Celarity Blog • Updated Jun 4, 2019
How to Take Control of Your Personal Brand
By Katherine Konrad, an experienced marketing professional and recent Celarity contractor
My friend: “No pressure.”
Friend: “No pressure. On your first day tomorrow.”
Me: “Wait. But, what do you mean exactly?”
Friend: “You’re just going to be making a first impression on a lot of people who could have a big impact on the direction of your career. But, no pressure …”
… If I didn’t already have the first-day-of-a-new-job jitters, I certainly did now after this short exchange with (I think) a well-intentioned friend. Though the message could have been delivered a bit more softly, he wasn’t wrong. It only takes a few seconds after an introduction for someone to decide who they think you are.
So, you don’t want your own, personal brand? Too late, you already have one. Your brand is in the speed at which you walk, or talk; the grip of your handshake; your eye contact (or lack thereof). Your brand is portrayed through your contributions in meetings; in your water cooler conversation topics. It’s your LinkedIn headshot and your Instagram feed; it’s your Facebook timeline, and the articles you share.
According to a 2018 CareerBuilder survey, over two-thirds of employers use social media to screen candidates. And, 43% of employers use it to check on current employees. Whether you like it or not, you’re unintentionally curating a story available to the professional world. From here, you have two options – you can let others define you, or you can take control.
You’re unique – just like everyone else.
I say that to be tongue-in-cheek, but also to drive the importance of developing a strong personal brand. There are a lot of people out there who have the same skill set or maybe a better skill set – on paper. But nowadays, a lot of weight is given to characteristics outside of a resume; which is why it’s imperative to let the positive aspects of your personality shine.
Pick a couple of characteristics about yourself that people you admire have acknowledged and focus on developing these. Maybe you have a cheerful disposition, or maybe you’re level headed in a time of crisis. Identify what you’re good at and invest your time and energy into improving and putting those qualities on display.
Pick a lane
Maybe you’re a really good writer who creates content about grammar in a bite-sized, approachable way; but you can also write code for a killer UX experience. And, on top of that, you’re a nerd for numbers and can balance a checkbook like nobody’s business.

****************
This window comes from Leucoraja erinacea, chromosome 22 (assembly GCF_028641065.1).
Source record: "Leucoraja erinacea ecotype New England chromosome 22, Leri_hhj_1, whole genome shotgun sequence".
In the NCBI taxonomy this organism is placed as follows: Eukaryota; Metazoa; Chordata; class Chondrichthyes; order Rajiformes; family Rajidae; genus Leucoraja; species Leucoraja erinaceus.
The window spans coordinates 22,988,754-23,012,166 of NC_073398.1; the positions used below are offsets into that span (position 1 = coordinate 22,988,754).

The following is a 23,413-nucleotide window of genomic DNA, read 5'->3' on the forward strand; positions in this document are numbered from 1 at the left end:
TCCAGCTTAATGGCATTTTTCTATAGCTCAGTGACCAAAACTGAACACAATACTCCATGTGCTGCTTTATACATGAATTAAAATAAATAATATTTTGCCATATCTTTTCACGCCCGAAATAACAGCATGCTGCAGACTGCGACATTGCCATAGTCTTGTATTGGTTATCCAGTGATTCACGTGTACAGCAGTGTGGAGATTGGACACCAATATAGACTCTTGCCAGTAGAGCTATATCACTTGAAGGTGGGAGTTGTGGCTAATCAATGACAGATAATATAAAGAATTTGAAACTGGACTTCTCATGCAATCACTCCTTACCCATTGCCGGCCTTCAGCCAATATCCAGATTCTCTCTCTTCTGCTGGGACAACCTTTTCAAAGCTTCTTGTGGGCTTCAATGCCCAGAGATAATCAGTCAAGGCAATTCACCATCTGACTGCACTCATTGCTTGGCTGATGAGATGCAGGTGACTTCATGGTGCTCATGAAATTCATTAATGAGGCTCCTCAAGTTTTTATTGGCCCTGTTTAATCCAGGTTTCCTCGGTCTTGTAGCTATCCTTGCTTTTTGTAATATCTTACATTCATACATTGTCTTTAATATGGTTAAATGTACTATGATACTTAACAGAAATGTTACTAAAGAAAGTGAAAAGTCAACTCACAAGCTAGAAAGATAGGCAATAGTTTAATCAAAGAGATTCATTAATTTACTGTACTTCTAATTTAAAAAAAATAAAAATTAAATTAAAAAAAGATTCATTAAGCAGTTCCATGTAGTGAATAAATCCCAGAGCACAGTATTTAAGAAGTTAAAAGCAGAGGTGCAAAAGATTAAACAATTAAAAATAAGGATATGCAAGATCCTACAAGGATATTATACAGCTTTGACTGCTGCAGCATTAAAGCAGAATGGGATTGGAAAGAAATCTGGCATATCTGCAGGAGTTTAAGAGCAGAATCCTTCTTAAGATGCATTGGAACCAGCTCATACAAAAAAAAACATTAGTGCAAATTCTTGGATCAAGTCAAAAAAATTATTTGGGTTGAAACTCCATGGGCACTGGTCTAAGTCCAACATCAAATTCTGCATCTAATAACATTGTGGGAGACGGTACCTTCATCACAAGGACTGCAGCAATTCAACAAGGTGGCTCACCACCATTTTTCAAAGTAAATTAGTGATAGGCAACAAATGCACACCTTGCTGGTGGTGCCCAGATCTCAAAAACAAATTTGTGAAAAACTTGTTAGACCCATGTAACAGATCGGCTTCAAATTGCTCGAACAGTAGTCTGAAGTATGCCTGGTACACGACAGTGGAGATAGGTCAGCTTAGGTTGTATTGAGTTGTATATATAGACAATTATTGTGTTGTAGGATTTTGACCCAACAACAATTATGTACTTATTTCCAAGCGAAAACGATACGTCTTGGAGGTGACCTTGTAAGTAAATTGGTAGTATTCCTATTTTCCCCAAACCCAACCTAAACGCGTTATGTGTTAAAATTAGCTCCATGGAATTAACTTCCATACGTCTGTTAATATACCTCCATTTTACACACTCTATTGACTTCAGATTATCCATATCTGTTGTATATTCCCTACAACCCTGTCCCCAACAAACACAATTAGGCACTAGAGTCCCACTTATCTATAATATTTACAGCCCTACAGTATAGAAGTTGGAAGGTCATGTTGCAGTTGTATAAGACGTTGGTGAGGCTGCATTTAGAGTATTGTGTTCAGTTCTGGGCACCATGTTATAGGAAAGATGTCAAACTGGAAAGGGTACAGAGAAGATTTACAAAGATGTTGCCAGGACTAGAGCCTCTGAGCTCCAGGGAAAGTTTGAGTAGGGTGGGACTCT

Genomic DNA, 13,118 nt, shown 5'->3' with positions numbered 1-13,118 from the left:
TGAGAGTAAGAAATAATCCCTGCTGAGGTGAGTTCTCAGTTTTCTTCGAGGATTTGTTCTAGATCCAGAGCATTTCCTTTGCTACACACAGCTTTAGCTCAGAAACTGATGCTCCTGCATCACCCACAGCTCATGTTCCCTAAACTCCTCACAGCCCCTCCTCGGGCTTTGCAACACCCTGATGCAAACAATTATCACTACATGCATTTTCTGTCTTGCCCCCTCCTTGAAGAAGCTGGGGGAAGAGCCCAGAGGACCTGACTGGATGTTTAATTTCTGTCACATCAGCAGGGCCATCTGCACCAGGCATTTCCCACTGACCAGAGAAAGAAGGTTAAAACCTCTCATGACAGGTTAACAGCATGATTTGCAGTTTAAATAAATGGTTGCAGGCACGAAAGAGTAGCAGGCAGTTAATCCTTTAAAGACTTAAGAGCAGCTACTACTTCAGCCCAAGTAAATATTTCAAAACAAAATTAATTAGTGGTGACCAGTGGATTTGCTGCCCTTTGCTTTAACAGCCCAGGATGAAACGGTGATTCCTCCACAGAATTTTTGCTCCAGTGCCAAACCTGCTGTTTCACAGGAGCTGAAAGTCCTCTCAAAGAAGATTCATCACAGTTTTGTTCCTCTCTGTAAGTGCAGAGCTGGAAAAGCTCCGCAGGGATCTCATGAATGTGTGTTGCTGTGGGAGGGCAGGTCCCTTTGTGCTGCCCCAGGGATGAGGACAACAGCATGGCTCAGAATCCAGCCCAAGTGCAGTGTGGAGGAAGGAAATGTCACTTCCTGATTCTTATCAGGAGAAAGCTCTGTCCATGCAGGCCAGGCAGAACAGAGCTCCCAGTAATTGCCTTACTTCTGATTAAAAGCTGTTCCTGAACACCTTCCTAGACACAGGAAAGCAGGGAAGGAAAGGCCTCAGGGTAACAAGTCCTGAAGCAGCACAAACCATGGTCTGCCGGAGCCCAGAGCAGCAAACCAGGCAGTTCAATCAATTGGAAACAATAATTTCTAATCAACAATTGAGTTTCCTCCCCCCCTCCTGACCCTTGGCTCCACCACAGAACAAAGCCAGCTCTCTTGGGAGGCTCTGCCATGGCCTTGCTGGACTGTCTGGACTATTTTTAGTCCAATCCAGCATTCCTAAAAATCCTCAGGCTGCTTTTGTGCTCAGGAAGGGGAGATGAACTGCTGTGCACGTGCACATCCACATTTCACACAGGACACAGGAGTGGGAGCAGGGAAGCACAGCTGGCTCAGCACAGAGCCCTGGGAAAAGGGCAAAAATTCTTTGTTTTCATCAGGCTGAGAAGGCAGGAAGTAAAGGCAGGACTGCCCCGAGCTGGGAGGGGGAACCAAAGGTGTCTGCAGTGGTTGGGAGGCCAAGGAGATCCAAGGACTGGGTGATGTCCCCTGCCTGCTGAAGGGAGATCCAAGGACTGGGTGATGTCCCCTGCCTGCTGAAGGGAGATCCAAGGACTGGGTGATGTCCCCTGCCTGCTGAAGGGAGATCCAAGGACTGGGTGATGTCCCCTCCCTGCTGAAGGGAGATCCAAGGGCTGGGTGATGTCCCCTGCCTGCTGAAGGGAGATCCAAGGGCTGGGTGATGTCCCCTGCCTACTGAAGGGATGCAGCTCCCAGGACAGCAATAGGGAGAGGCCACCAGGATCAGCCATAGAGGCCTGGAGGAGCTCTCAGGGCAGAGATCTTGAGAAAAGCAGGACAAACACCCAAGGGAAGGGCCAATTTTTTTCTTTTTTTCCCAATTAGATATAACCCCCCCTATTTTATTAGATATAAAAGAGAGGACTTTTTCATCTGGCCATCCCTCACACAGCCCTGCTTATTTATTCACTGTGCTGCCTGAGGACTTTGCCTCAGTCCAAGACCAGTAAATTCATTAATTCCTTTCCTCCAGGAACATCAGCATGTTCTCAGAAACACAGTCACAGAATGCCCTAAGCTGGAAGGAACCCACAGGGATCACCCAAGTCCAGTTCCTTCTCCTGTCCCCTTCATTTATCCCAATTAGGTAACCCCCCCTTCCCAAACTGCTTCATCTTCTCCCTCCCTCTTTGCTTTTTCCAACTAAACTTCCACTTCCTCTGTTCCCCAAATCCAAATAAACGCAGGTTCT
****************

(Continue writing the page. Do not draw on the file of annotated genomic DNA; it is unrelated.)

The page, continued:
If you are all those things, then – wow – you won the genetic lottery. And maybe just pick one thing for our sake and for the sake of your personal brand’s integrity. It’s essential to have a clear and concise message across all platforms so your audience ‘gets’ who you are. The more unique messages and lanes you try to convey, the more diluted your message, and the more apathetic your audience becomes.
Now that you’ve picked the ‘right’ lane, make sure you’re actively singing this tune consistently across all platforms. Establish yourself as a thought leader in your area by writing or sharing relevant articles on LinkedIn. Speak up in meetings with thoughtful contributions related to your expertise. Position yourself as the office subject matter expert. You may know all there is to know about UX design. But, nobody will know about it unless you tell (or show) them.
Showcase your authenticity
Influencer marketing became a thing because people didn’t want to be ‘sold’ something. They wanted to be the first to hear about something new, cool, or useful by someone they admired and whose opinion they trusted. You can be unique, and be practically screaming a clear and consistent message. But, if you’re not being honest and transparent about who you are, people will know: they won’t ‘swipe up’ to buy the brand you’re selling.
Feed the gains
The act of investing time and energy in your own, personal brand will not only help establish connections, new clients, new opportunities, and like-minded industry leaders – you will also notice a bump in your own self-esteem and realize your potential. By focusing on what’s positive and being your authentic self, the world around you will return the positive energy and momentum in a cyclical fashion.
Katherine is a marketing professional by day and a content creator by night. She enjoys summers in Minnesota, and anywhere else in the winter. When she’s not writing you can find her exploring new neighborhood hangouts; dressed up at a social event; jogging around Minneapolis lakes; or staring at her phone.
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